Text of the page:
MIT Media Lab artificial intelligence guru Marvin Minsky thinks it will be decades before robots are ready to take on mining tasks....
Automated mining still a dream
By Denis St. Pierre - Sudbury Star
SUDBURY, Ont. (CP) -- The use of artificial intelligence to create truly-automated machines remains decades away, an expert on the subject told a mining conference Monday.
"Why can't we make a machine that's a miner?" Marvin Minsky
said in his address to the International Symposium on Mine Mechanization and Automation and Telemin 1 Conference at Laurentian University.
"We can make these big, powerful machines...but we cannot get the complete automation we'd like to get," said Minsky.
New approaches and greater resources are needed to develop computerized machines that can mimic the human capacity for common sense reasoning, he said.
"It's certainly possible," Minsky said. But in terms of when that will happen, he added, "my forecast is gloomy. There isn't anything in the laboratory right now that is very promising."
Governments must play a larger role in research and development if a breakthrough is to be made in artificial intelligence, he said.
"Stockholders won't allow their companies to invest in something that doesn't pay off in 10 years. Companies are financially incapable of doing basic research, so it's governments' job."
While artificial intelligence remains out of the question, research into remote controlled mining machines, or telemining, has paid dividends at Inco, a company executive told conference delegates.
"Work we have done on our research mine shows that return on investment improvements of up to 50 percentage points are achievable using telemining mining techniques," said Peter Jones, Inco's executive vice-president, operations.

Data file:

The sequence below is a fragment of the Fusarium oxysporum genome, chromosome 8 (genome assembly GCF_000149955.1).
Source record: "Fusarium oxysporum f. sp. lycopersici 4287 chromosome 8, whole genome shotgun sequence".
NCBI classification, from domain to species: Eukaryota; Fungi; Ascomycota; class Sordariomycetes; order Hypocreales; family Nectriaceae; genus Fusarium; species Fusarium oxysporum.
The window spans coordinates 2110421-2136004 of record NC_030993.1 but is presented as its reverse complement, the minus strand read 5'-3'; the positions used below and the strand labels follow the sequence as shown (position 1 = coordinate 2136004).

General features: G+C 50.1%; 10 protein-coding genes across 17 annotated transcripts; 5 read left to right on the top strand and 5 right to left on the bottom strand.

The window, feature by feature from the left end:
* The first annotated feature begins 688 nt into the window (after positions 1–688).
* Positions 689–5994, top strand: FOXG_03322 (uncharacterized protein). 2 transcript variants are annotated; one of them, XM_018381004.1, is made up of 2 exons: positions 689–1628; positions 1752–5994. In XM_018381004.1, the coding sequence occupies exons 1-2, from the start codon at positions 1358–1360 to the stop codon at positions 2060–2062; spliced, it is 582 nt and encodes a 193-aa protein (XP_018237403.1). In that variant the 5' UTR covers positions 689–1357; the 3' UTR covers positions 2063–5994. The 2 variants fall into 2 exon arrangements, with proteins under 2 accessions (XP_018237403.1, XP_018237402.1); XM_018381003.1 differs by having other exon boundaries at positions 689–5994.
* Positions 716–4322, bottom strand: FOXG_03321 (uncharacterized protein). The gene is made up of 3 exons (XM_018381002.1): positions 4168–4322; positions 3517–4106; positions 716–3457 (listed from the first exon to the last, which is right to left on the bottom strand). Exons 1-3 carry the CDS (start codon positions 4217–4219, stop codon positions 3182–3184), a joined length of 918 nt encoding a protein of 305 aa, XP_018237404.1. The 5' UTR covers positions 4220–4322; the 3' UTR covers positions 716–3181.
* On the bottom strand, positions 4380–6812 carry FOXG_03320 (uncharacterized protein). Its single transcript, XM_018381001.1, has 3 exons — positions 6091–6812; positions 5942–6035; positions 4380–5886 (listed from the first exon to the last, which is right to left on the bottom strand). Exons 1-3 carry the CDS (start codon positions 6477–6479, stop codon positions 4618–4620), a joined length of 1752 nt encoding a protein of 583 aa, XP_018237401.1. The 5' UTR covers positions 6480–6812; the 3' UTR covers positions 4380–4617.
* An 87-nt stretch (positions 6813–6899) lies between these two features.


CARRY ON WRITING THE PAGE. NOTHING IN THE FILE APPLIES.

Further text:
With automated, tele-operated machines such as drilling and mucking units, "we are generally seeing lower labour costs, higher productivity and better maintenance," Jones said.
Automated equipment costs more and requires "considerable infrastructure cost," Jones noted.
"On a unit basis, this is likely to be some 25 to 30 per cent more expensive than a conventional machine," he said. "But there is every indication that this is more than compensated by higher productivity, lower unit production costs and, significantly, fewer total pieces of equipment."
Increased automation will allow Inco to develop deeper ore bodies and possibly lower-grade ore that currently cannot be mined economically, Jones said.
It also will mean a continued downsizing of Inco's workforce, he said, although he would not predict at what rate the workforce will be cut in coming years.
"You will see a change in the workforce, to where it becomes more technology-oriented."
A greater focus on automation is imperative to the survival of resource companies like Inco, said Fraser Mustard of the Canadian Institute for Advanced Research.
While that means fewer mining jobs in Sudbury, "the question is, how does Sudbury capture new opportunities," Mustard said.CANOE -- CNEWS - Tech News: Automated mining still a dream